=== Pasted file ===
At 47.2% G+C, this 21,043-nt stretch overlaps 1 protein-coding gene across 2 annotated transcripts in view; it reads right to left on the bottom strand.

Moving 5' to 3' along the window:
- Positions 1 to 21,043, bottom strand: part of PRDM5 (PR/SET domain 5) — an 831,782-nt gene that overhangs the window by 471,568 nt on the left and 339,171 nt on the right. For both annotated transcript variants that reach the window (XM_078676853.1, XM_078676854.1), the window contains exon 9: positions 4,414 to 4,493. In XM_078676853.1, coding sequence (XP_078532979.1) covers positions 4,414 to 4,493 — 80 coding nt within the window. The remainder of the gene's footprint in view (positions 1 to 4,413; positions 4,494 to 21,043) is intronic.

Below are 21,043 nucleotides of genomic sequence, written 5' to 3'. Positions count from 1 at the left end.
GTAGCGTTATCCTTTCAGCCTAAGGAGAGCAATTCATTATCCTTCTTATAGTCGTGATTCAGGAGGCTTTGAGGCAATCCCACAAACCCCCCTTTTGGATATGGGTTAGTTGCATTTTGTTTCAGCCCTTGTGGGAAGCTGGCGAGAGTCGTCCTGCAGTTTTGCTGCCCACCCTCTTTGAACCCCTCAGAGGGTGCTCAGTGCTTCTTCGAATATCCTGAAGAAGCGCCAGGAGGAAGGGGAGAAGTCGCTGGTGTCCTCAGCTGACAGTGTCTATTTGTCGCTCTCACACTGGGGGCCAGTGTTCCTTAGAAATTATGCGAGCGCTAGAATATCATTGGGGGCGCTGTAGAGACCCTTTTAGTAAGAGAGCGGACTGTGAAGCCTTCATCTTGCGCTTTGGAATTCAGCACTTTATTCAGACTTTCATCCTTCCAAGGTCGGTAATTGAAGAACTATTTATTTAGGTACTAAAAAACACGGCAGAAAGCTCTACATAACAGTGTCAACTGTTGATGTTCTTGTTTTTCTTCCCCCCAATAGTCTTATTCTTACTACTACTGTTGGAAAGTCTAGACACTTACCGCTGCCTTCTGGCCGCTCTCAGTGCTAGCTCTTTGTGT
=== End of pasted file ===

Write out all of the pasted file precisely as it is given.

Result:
At 47.2% G+C, this 21,043-nt stretch overlaps 1 protein-coding gene across 2 annotated transcripts in view; it reads right to left on the bottom strand.

Moving 5' to 3' along the window:
- Positions 1 to 21,043, bottom strand: part of PRDM5 (PR/SET domain 5) — an 831,782-nt gene that overhangs the window by 471,568 nt on the left and 339,171 nt on the right. For both annotated transcript variants that reach the window (XM_078676853.1, XM_078676854.1), the window contains exon 9: positions 4,414 to 4,493. In XM_078676853.1, coding sequence (XP_078532979.1) covers positions 4,414 to 4,493 — 80 coding nt within the window. The remainder of the gene's footprint in view (positions 1 to 4,413; positions 4,494 to 21,043) is intronic.

Below are 21,043 nucleotides of genomic sequence, written 5' to 3'. Positions count from 1 at the left end.
GTAGCGTTATCCTTTCAGCCTAAGGAGAGCAATTCATTATCCTTCTTATAGTCGTGATTCAGGAGGCTTTGAGGCAATCCCACAAACCCCCCTTTTGGATATGGGTTAGTTGCATTTTGTTTCAGCCCTTGTGGGAAGCTGGCGAGAGTCGTCCTGCAGTTTTGCTGCCCACCCTCTTTGAACCCCTCAGAGGGTGCTCAGTGCTTCTTCGAATATCCTGAAGAAGCGCCAGGAGGAAGGGGAGAAGTCGCTGGTGTCCTCAGCTGACAGTGTCTATTTGTCGCTCTCACACTGGGGGCCAGTGTTCCTTAGAAATTATGCGAGCGCTAGAATATCATTGGGGGCGCTGTAGAGACCCTTTTAGTAAGAGAGCGGACTGTGAAGCCTTCATCTTGCGCTTTGGAATTCAGCACTTTATTCAGACTTTCATCCTTCCAAGGTCGGTAATTGAAGAACTATTTATTTAGGTACTAAAAAACACGGCAGAAAGCTCTACATAACAGTGTCAACTGTTGATGTTCTTGTTTTTCTTCCCCCCAATAGTCTTATTCTTACTACTACTGTTGGAAAGTCTAGACACTTACCGCTGCCTTCTGGCCGCTCTCAGTGCTAGCTCTTTGTGT